Enforcement – regarded as the ‘dirty’ word of planning control, the area of planning that many consultancies shy away from. But not here at Bell Cornwell – with a wealth of experience dealing with planning enforcement matters, we are determined to resolve alleged planning breaches in the best way possible for our clients.
The first thing to say is never ignore an Enforcement Notice served by the Local Planning Authority (LPA). This does not help anyone, least of all yourself, and it will not go away by itself. Once you understand exactly what the Enforcement Notice is about and how to respond to it you can deal with it appropriately.
The issue of an Enforcement Notice should not come as a total surprise, contact will have been made by the Council earlier, whether that be a site visit or in writing to inform you that a breach has been alleged. Prior to an Enforcement Notice, you may be served a Planning Contravention Notice (PCN), which is used to gather information about the suspected breach. If you ignore the PCN or don’t tell the truth, your problems will only escalate and you could be faced with prosecution and fines as well as action being taken to remove or cease the alleged breach.
Instead of taking formal enforcement action, the Council may instead invite you to make a retrospective planning application to address the breach. If granted, then no further action would be taken. There is no guarantee of permission being granted until formally determined but whilst the application is under consideration, any further enforcement action is on hold. Furthermore, the Council is unlikely to encourage an application to be submitted if it is likely to be refused.
If an Enforcement Notice is served, it will set out specific requirements to remedy the breach of planning control. It usually relates to development or use of land that has taken place without planning permission. An Enforcement Notice can also be served in a situation where planning permission has been granted but the development has not been implemented in accordance with the planning conditions.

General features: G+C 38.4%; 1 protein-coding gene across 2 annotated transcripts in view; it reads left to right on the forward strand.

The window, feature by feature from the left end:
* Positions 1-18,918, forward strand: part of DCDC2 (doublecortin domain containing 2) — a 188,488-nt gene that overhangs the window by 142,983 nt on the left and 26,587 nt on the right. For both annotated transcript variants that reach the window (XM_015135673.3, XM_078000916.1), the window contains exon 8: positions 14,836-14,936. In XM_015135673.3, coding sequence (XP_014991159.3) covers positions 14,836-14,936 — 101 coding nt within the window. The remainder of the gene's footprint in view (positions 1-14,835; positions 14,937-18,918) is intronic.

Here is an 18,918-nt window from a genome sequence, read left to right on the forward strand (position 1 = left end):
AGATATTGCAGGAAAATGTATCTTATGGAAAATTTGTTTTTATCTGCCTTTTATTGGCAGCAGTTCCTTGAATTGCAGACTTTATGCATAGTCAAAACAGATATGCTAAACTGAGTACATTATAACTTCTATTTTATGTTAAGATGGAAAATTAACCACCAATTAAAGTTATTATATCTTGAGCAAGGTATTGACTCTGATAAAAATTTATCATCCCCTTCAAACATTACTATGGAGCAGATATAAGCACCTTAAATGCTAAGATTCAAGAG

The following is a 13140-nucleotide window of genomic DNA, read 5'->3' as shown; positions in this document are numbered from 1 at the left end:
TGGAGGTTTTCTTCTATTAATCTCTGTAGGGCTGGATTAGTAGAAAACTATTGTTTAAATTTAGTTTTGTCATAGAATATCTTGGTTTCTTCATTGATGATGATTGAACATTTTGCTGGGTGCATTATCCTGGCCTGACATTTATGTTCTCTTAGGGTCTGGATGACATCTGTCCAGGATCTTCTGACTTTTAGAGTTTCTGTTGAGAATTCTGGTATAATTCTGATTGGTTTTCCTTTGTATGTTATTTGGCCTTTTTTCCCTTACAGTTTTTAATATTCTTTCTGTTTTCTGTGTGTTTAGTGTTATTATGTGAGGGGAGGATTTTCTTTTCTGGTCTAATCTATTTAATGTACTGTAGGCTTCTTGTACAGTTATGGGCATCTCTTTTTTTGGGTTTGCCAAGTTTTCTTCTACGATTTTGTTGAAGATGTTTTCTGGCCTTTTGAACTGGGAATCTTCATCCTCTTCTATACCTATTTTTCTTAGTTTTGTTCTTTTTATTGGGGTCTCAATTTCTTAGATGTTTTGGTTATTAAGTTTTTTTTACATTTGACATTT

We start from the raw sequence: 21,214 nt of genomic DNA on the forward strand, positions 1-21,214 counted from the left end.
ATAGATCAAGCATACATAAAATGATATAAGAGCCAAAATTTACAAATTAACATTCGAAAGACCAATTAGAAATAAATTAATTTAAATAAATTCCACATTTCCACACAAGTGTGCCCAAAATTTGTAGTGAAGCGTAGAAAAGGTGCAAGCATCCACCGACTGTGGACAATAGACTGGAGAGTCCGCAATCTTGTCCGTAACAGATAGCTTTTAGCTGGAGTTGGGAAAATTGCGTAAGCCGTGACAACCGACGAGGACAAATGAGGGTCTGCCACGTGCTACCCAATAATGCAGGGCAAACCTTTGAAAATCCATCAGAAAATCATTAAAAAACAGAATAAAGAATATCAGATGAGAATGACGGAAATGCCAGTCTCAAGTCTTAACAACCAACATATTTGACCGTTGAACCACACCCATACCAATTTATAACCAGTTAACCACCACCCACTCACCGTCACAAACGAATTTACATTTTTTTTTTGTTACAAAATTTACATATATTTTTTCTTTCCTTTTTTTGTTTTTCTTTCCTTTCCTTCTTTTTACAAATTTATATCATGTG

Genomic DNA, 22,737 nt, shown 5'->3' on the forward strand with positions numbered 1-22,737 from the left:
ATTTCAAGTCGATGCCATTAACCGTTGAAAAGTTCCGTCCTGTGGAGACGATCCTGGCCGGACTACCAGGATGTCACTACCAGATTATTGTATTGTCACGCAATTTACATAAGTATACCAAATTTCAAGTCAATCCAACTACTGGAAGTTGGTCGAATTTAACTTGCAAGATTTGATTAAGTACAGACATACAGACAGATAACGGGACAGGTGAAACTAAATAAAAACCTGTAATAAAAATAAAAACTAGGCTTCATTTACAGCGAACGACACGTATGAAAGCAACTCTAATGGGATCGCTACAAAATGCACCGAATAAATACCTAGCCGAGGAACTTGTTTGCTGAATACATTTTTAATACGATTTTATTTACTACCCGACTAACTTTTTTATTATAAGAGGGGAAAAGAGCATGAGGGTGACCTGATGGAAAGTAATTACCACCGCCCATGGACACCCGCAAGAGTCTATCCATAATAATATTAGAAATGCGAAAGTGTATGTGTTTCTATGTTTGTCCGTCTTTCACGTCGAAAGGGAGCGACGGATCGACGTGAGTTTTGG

There are a number of routes the ‘enforcement’ path can then take.
The Notice will set out the actions and time period to comply with and those requirements might be acceptable to you.
This must be done promptly. You are given only 28 days to appeal to the Planning Inspectorate. If you do not appeal, the Notice takes effect and you must carry out its requirements. There are numerous possible grounds for appealing and getting this right from the outset is critical to the outcome.
Enforcement appeals are similar to planning appeals and are determined under one of three procedures: written representations, informal hearing or public inquiry. Once an appeal has been made the LPA may not take any further action until the appeal is determined by the Planning Inspectorate.
This is the showstopper, literally. A Stop Notice can prohibit any or all of the activities which comprise the alleged breach(es) of planning control specified, ahead of the deadline for compliance in the related enforcement notice. A Stop Notice can be served at the same time or after the Enforcement Notice is served, not independently. Failure to comply with a Stop Notice is a criminal offence, there is no right of appeal and they are not served lightly by Councils. The implications of not complying immediately are very serious.
When faced with any enforcement matter, DO NOT IGNORE IT. There is more often than not a solution and a way forward. We can help. Contact us as soon as possible for professional planning advice.